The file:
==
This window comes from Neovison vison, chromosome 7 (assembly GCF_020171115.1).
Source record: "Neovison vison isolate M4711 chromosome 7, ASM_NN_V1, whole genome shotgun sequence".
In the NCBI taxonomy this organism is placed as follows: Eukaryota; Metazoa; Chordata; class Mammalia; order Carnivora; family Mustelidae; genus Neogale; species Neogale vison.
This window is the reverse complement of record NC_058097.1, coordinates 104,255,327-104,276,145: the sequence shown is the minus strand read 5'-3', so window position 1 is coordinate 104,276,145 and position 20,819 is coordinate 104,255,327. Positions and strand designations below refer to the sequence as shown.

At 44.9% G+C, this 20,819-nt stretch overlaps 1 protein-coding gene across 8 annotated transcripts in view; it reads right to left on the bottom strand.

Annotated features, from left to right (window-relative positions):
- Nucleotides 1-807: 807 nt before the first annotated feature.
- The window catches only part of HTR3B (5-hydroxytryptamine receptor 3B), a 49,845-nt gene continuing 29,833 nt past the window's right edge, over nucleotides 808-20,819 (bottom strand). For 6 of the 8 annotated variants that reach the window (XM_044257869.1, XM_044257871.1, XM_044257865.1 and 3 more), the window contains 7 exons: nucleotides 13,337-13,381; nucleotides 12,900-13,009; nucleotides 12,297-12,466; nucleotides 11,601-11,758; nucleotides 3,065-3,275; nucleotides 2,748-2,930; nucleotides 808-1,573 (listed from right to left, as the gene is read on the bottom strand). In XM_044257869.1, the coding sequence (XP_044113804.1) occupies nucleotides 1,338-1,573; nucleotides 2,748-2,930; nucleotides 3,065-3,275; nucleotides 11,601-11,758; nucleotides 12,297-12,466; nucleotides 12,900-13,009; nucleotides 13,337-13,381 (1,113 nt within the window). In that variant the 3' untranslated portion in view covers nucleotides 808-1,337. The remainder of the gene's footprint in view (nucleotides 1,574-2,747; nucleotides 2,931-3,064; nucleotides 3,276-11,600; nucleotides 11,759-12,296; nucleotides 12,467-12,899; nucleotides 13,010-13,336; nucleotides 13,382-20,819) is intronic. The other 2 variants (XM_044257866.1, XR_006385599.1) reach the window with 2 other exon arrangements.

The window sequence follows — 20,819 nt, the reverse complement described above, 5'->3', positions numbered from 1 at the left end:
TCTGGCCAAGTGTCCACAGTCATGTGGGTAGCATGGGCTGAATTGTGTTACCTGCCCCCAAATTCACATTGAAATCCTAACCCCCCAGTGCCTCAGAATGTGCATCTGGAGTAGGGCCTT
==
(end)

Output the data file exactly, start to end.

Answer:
This window comes from Neovison vison, chromosome 7 (assembly GCF_020171115.1).
Source record: "Neovison vison isolate M4711 chromosome 7, ASM_NN_V1, whole genome shotgun sequence".
In the NCBI taxonomy this organism is placed as follows: Eukaryota; Metazoa; Chordata; class Mammalia; order Carnivora; family Mustelidae; genus Neogale; species Neogale vison.
This window is the reverse complement of record NC_058097.1, coordinates 104,255,327-104,276,145: the sequence shown is the minus strand read 5'-3', so window position 1 is coordinate 104,276,145 and position 20,819 is coordinate 104,255,327. Positions and strand designations below refer to the sequence as shown.

At 44.9% G+C, this 20,819-nt stretch overlaps 1 protein-coding gene across 8 annotated transcripts in view; it reads right to left on the bottom strand.

Annotated features, from left to right (window-relative positions):
- Nucleotides 1-807: 807 nt before the first annotated feature.
- The window catches only part of HTR3B (5-hydroxytryptamine receptor 3B), a 49,845-nt gene continuing 29,833 nt past the window's right edge, over nucleotides 808-20,819 (bottom strand). For 6 of the 8 annotated variants that reach the window (XM_044257869.1, XM_044257871.1, XM_044257865.1 and 3 more), the window contains 7 exons: nucleotides 13,337-13,381; nucleotides 12,900-13,009; nucleotides 12,297-12,466; nucleotides 11,601-11,758; nucleotides 3,065-3,275; nucleotides 2,748-2,930; nucleotides 808-1,573 (listed from right to left, as the gene is read on the bottom strand). In XM_044257869.1, the coding sequence (XP_044113804.1) occupies nucleotides 1,338-1,573; nucleotides 2,748-2,930; nucleotides 3,065-3,275; nucleotides 11,601-11,758; nucleotides 12,297-12,466; nucleotides 12,900-13,009; nucleotides 13,337-13,381 (1,113 nt within the window). In that variant the 3' untranslated portion in view covers nucleotides 808-1,337. The remainder of the gene's footprint in view (nucleotides 1,574-2,747; nucleotides 2,931-3,064; nucleotides 3,276-11,600; nucleotides 11,759-12,296; nucleotides 12,467-12,899; nucleotides 13,010-13,336; nucleotides 13,382-20,819) is intronic. The other 2 variants (XM_044257866.1, XR_006385599.1) reach the window with 2 other exon arrangements.

The window sequence follows — 20,819 nt, the reverse complement described above, 5'->3', positions numbered from 1 at the left end:
TCTGGCCAAGTGTCCACAGTCATGTGGGTAGCATGGGCTGAATTGTGTTACCTGCCCCCAAATTCACATTGAAATCCTAACCCCCCAGTGCCTCAGAATGTGCATCTGGAGTAGGGCCTT